On December 10, 1986, Eli Wiesel accepted the Nobel Peace Prize in Oslo, Norway. His acceptance speech exemplifies so much of his character, his grace, his fearlessness, his greatness. As the speech called to the people of that day, it can call us, too, if only we listen.
He begins: “Words of gratitude. First to our common Creator. This is what the Jewish tradition commands us to do. At special occasions, one is duty-bound to recite the following prayer: “Barukh atah Adonai Eloheinu melech haOlam shehekhyanu vekiymanu vehigianu lazman hazeh” — “Blessed be Thou, Lord our God, sovereign of the Universe, for giving us life, for sustaining us, and for enabling us to reach this day.”
Imagine that. A man whose soup once tasted of corpses, the author and protagonist of the horror filled Night – giving gratitude, acknowledging our creator, affirming life and blessing. Let this be our first lesson from Elie Weisel, and perhaps our last. Without an affirmation of life and its goodness the evil that we must fight matters little. Without the possibility of goodness, what use is a battle against tyranny? Blessings and goodness and peace surround us. When Elie Wiesel blesses, we too must “bless, praise, honor, exalt, extoll, glorify, adore and laud.”
Later in the speech he gives voice to the boy from Night, gives voice to his childhood self: “And now the boy is turning to me. ‘Tell me,’ he asks, ‘what have you done with my future, what have you done with your life?’ And I tell him that I have tried. That I have tried to keep memory alive…”
It is nearly an accusation and answered with a near apology. Could any of us answer the pure potential of our childhood selves; could anyone look back at pure possibility and say we have done all that we could? How much harder when the question echos forth from the Kingdom of Night! How impossible to rise above the horrors and build a life. How miraculous to live a life which filled the world with light as only Elie Weisel did! Ma Rabu Maasecha, Hashem! How great are your works, God! If Elie could try, we must try. Elie gave voice to the hopes and dreams of so many who died. Certainly we can learn to live those hopes and dreams in our day-to-day. It is not too much to ask.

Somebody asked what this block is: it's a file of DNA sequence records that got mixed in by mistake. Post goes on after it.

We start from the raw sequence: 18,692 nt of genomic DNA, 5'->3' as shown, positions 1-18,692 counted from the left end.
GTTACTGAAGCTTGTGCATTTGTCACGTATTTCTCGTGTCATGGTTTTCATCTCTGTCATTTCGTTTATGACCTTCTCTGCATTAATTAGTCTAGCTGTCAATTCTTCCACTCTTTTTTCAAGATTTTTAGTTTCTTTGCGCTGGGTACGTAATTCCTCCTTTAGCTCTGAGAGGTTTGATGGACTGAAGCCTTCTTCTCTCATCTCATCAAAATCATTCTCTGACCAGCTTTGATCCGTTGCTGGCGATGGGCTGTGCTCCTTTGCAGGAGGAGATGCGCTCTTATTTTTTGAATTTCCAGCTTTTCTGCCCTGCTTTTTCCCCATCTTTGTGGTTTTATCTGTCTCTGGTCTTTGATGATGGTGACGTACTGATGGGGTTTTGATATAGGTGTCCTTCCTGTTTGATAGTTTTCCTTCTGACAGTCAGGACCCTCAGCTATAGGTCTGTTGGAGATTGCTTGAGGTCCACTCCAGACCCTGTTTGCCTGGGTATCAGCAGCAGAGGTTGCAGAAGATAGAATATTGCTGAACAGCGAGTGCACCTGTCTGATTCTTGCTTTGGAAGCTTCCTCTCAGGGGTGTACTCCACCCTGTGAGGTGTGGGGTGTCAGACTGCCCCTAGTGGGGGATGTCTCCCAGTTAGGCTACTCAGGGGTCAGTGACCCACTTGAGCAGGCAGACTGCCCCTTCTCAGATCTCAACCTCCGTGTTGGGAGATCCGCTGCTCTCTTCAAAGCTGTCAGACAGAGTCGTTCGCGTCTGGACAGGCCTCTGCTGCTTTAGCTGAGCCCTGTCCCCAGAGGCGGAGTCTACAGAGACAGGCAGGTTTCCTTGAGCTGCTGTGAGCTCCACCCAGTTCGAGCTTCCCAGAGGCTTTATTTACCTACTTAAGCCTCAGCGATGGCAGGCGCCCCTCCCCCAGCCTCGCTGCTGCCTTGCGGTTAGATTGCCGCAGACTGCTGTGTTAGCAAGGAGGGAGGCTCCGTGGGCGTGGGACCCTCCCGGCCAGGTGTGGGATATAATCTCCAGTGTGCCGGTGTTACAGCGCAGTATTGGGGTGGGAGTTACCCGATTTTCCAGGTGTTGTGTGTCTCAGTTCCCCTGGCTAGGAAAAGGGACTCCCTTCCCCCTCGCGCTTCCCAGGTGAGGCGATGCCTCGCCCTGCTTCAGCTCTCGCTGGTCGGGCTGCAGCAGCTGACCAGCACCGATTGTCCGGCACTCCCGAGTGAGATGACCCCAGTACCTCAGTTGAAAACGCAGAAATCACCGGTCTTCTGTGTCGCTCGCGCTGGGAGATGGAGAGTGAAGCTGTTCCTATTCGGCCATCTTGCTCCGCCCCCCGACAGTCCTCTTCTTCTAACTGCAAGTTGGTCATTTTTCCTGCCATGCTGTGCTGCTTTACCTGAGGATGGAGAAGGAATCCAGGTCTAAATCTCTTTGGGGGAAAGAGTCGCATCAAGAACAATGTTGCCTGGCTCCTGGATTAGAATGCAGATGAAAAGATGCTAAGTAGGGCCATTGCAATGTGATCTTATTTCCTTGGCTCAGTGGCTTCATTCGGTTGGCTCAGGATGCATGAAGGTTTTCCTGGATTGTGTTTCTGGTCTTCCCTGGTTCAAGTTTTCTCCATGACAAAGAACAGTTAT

In Stockholm, Adult Elie asked the King of Norway, asked the Norwegians and us all, “How can one not be sensitive to [the plight of all who suffer? Human suffering anywhere concerns men and women everywhere.”
Though nearly destroyed for his tribe, Elie Wiesel sees his particularity in the universal. In spite of Soviet oppression, in spite of threats to Israel, in spite of anti-Semitism, he does not close ranks. He does not focus on Jew alone but on the suffering of the world; on each of the world’s sufferers. He embodies Isaiah’s call. We should become an or l’goyim, a light unto the nations. But living brightly was not enough for Elie Wiesel. He went to the dark places. He illuminated the hidden corners no one wanted to see. Do we? He tells us we must.
“We must take sides,” he implored. Then continued, “Neutrality helps the oppressor, never the victim. Silence encourages the tormentor, never the tormented. Sometimes we must interfere. When human lives are endangered, when human dignity is in jeopardy, national borders and sensitivities become irrelevant. Wherever men and women are persecuted because of their race, religion, or political views, that place must — at that moment — become the center of the universe.”
We are all so polite. We do not take public sides in controversy. We allow our need for civility to dim the light we ought shine on injustice. We avoid discussions of race, refugees, women’s rights, gay rights. We worry about offending a few degrees of the political arch, the left or the right. And so we speak in platitudes and look inwards blinding ourselves to the injustices of our world. We place ourselves at the center of the universe — as individuals, as Jews, as Americans — we look at our interests and our needs. “NO!” calls Elie Wiesel from this speech 30 years ago, the center of the universe can only be where persecution brings darkness to anyone. Humanity first. But how? We have our problems. We cannot solve it all. We cannot take on too much. Elie Wiesel hears this challenge and responds:
“I have faith. Faith in the God of Abraham, Isaac, and Jacob, and even in His creation. Without it no action would be possible. And action is the only remedy to indifference, the most insidious danger of all.”
As indifference and cynicism can atrophy the soul, faith can rejuvenate it. Faith that we can work on ourselves as we help others. Faith that we can make a difference in distant places and in our own land. Faith that light can banish the night and that memory bestows eternity. Faith that we can carry on the legacy of those who died in the Shoah through the blessings in our own lives. Faith that we can give those legacies meaning in our work to rid the world of persecution and injustice and hate. Faith in the particular and the universal. Let the memory of Elie Wiesel inspire in us this kind of faith, this kind of resolve, this kind of meaning.
As Elie Wiesel finished his remarks in Norway, he shone the light of the Jewish people out to the world, commanding us with his singular moral voice: “Our lives no longer belong to us alone, they belong to all those who need us desperately… Thank you, people of Norway, for declaring on this singular occasion that our survival has meaning for mankind.”
May each of us merit this meaning and may we be the spreaders of light we are called to be both by our ancient prophet Isaiah and our latter day prophet Elie Wiesel.
This story "Elie Wiesel’s Enduring Legacy" was written by Howard Goldsmith.